The Test Sample
What is being tested?
Gastrin is a hormone produced by "G-cells" in the stomach. It regulates the production of acid in the stomach during the digestive process. This test measures the amount of gastrin in the blood to help evaluate an individual with recurrent peptic ulcers and/or other serious abdominal symptoms.
When food is eaten, the stomach becomes less acidic, stimulating the release of gastrin. Gastrin in turn stimulates parietal cells to produce gastric acid. As acidity increases in the stomach, food is broken down and gastrin release is suppressed. This feedback system normally results in low to moderate concentrations of gastrin in the blood. Rare conditions such as G-cell hyperplasia and Zollinger-Ellison (ZE) syndrome can cause an overproduction of gastrin and gastric acid. This can lead to aggressive peptic ulcers that can be difficult to treat.
ZE syndrome is characterized by high gastrin levels, greatly increased gastric acid production, and by peptic ulcers due to gastrin-producing tumors called gastrinomas. Gastrinomas can form in the pancreas, the duodenum, and rarely in other parts of the body. More than half of them are malignant – causing cancer that can spread to other parts of the body, such as the liver. Even tiny tumors can produce large quantities of gastrin.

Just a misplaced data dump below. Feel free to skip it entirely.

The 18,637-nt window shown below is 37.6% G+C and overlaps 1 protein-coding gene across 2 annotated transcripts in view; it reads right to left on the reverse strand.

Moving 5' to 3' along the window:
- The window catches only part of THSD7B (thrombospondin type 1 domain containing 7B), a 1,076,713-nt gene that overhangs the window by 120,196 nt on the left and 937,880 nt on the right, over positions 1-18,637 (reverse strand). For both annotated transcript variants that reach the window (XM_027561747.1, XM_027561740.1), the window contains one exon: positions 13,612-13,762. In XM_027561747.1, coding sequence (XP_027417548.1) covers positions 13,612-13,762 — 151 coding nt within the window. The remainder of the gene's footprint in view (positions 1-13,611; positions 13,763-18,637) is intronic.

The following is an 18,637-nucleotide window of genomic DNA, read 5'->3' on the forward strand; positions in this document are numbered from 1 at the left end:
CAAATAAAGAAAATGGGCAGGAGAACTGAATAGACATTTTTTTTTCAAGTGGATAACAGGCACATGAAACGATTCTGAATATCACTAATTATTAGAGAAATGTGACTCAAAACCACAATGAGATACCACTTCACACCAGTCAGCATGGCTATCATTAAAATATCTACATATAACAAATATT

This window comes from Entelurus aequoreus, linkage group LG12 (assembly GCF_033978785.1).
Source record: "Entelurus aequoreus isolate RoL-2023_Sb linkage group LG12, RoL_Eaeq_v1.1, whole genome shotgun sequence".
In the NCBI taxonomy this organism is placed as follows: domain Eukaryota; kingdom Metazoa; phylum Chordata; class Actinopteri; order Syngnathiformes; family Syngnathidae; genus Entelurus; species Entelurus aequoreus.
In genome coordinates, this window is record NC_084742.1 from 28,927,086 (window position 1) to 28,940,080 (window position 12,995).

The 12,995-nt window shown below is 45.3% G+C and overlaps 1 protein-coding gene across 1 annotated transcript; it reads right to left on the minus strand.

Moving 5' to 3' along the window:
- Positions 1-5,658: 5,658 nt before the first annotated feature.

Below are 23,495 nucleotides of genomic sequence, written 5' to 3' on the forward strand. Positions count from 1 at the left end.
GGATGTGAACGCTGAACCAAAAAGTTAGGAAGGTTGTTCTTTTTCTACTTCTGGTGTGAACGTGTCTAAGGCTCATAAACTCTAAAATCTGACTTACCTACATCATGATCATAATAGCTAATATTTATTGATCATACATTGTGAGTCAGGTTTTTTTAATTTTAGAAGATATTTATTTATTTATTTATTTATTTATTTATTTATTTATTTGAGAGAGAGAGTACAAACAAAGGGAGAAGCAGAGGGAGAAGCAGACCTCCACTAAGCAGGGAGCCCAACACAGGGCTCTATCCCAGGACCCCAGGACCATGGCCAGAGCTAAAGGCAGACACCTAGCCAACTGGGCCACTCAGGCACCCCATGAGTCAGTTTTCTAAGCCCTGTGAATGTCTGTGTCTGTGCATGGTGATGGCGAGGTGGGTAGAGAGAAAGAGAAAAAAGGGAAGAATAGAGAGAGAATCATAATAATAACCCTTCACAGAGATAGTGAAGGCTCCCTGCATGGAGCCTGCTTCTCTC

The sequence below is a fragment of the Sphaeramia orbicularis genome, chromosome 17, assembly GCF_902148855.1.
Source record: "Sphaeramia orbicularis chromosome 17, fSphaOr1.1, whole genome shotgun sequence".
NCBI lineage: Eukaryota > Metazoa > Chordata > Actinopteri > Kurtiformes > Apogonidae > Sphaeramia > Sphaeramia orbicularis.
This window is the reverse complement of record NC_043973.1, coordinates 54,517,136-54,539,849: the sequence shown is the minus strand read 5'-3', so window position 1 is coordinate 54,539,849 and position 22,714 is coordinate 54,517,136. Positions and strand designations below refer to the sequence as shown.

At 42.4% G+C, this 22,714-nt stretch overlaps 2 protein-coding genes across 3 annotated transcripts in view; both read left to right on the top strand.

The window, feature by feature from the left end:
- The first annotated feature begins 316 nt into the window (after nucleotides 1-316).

How is the sample collected for testing?
A blood sample is obtained by inserting a needle into a vein in the arm.
NOTE: If undergoing medical tests makes you or someone you care for anxious, embarrassed, or even difficult to manage, you might consider reading one or more of the following articles: Coping with Test Pain, Discomfort, and Anxiety, Tips on Blood Testing, Tips to Help Children through Their Medical Tests, and Tips to Help the Elderly through Their Medical Tests.
Another article, Follow That Sample, provides a glimpse at the collection and processing of a blood sample and throat culture.
Is any test preparation needed to ensure the quality of the sample?
You should fast for 12 hours and avoid alcohol for 24 hours prior to the test. Your doctor may also ask you to refrain from taking certain stomach medications for several days prior to the test.